Some of the light incident on optical disc 172 reflects off optical disc 172, returns through head 174, reflects off tracking position sensor 170, passes through imaging lens 168, reflects off galvo-mirror 166, passes through relay lens 164, is reflected by beam splitter 162, passes through a Wollaston prism 194, and comes to focus either before or after a detector plane 196, which generates an electrical signal on electrical conductors 198 and 200 indicative of the light that is incident on detector plane 196. Conductors 198 and 200 carry the electrical signal to servo controller 188, which uses the electrical signal to control galvo-mirror 166 and to position optical head 174. Conductors 198 and 200 also carry the electrical signal produced by detector plane 196 to control module 202.

FIG. 3 is a schematic diagram of optics 230 of an optical system of one embodiment of the present invention. Optics 230 includes a laser 232 that generates a beam of light 234, which passes through a beam splitter 236, and a lens 238 and is reflected off of a turning mirror 240 toward an optical head 242. Optical head 242 focuses the beam into a spot on disc 244. Light reflects off disc 244 back through optical head 242, reflects off turning mirror 240, passes through lens 238, reflects off beam splitter 236 into Wollaston prism 246 and comes to focus either before or after a detector plane 248.

Turning mirror 240 is supported by an arm 250 and head assembly 242 supported by a slider 252, a load beam 254, and an actuator arm 256. Although not shown, an actuator motor moves actuator arm 256 and support 250 in unison over the disc under the direction of the signals received from servo control 260.

Under the present invention, servo controller 260 is also connected to one or more microactuators located somewhere along actuator arm 256, load beam 254, and/or slider 252. Embodiments showing specific locations for the microactuators are discussed below in connection with figures that better show the placement and operation of the microactuators.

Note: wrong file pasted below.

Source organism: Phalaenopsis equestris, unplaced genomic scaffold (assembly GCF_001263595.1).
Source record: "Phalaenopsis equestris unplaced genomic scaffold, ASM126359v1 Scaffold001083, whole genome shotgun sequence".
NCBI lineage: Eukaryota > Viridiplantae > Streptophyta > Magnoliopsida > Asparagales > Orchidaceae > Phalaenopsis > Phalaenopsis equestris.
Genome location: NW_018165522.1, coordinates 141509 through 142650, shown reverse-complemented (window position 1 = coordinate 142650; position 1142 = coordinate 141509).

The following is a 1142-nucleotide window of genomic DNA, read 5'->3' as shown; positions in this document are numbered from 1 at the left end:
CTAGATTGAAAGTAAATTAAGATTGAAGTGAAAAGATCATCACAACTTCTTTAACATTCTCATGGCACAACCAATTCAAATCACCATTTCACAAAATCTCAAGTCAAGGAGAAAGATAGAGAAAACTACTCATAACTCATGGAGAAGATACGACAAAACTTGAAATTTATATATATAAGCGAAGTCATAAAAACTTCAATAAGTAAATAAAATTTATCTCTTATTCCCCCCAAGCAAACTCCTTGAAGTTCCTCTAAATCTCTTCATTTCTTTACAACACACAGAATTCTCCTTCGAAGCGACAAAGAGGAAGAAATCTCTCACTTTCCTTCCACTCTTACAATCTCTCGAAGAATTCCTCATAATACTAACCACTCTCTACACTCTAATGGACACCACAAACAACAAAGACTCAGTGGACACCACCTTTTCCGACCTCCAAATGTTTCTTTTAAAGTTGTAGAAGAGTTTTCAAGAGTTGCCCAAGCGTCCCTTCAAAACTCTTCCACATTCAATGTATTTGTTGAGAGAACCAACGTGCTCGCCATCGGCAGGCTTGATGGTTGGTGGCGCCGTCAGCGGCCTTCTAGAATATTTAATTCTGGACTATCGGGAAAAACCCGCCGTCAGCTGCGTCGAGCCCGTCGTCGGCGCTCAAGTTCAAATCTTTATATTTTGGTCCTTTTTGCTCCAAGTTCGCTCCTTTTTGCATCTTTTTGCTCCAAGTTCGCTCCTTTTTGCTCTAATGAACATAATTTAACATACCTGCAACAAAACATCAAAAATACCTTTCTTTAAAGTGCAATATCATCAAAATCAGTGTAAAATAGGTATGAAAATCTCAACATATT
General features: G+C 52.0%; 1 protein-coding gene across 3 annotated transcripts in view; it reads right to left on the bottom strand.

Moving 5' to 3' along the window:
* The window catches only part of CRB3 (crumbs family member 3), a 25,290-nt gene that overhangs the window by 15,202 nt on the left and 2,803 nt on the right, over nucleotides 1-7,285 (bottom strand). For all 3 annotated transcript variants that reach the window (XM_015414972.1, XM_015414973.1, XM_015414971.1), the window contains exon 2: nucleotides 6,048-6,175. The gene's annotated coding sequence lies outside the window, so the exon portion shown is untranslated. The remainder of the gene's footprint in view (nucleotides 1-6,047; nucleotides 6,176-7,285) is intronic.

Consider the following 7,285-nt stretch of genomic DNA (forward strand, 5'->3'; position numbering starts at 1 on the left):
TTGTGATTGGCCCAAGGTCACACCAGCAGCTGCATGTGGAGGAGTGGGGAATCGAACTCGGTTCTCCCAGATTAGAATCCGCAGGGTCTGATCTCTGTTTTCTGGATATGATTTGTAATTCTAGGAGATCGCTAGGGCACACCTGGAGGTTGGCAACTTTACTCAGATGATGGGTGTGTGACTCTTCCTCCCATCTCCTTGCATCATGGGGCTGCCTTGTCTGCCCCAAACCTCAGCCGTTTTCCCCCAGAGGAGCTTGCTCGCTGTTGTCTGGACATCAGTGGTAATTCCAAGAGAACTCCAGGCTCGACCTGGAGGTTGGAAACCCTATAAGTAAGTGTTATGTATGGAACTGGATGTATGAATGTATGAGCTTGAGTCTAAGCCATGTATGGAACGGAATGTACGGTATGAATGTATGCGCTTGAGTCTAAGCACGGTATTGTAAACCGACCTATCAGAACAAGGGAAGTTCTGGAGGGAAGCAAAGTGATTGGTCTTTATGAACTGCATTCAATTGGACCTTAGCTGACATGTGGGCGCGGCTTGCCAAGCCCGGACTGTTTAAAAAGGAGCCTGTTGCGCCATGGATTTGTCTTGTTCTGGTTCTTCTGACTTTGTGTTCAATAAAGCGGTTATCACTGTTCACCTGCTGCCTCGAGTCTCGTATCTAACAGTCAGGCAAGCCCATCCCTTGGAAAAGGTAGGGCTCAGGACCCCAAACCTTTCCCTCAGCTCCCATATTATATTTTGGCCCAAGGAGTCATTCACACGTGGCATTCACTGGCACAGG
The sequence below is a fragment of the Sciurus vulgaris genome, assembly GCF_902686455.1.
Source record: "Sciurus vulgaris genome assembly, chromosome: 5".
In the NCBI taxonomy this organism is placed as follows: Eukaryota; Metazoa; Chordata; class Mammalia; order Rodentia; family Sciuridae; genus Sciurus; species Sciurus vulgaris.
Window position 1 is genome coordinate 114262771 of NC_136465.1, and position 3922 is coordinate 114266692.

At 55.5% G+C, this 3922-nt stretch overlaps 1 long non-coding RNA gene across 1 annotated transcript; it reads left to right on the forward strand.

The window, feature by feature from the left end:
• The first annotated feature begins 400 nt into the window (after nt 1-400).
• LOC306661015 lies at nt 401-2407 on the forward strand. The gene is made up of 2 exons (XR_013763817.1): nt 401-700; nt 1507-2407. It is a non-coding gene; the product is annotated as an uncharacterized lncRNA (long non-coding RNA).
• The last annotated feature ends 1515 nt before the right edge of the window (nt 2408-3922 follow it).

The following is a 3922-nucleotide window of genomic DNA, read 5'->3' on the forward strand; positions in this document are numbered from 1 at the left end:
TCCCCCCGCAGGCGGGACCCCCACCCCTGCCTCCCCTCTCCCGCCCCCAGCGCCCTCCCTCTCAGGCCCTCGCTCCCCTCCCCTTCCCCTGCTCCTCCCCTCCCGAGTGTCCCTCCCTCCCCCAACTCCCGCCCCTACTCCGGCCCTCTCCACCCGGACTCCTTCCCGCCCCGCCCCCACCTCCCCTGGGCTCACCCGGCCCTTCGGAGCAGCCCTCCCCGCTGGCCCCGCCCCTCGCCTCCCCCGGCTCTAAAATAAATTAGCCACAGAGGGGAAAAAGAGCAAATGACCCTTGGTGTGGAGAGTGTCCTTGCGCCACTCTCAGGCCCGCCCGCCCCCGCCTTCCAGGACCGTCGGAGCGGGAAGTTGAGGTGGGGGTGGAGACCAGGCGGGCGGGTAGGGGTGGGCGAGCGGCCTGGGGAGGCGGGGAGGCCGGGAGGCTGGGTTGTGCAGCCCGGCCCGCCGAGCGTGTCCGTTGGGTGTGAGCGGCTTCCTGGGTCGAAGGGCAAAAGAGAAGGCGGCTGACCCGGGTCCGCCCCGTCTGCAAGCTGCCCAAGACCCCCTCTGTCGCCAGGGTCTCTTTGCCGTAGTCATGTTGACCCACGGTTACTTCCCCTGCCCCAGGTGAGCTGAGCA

FIG. 4 is a schematic diagram of an optical system under a further embodiment of the present invention. In FIG. 4, the optical system includes optics 280, which has a laser diode 282 that generates a light beam 284. Light beam 284 passes through beam splitter 286, relay lens 288 and into optical fiber 290. Optical fiber 290 is connected to slider 292 which also includes further optics that direct the light beam as a focused spot onto disc 294. Slider 292 is connected to a load beam 296 through a gimbal. Load beam 296 is further connected to actuator arm 298, which is moved by a coarse actuator that is not shown for clarity. The coarse actuator is controlled by servo controller 300, which receives servo position information from detector plane 302 in optics 280. Detector plane 302 detects a light beam that reflects from disc 294 through optical fiber 290, relay lens 288, beam splitter 286, and a Wollaston prism 304. As in FIG. 3, servo controller 300 of FIG. 4 is also connected to at least one microactuator positioned somewhere along actuator arm 298, load beam 296, and/or slider 292. The specific locations for the microactuator are discussed below in connection with specific embodiments of the invention.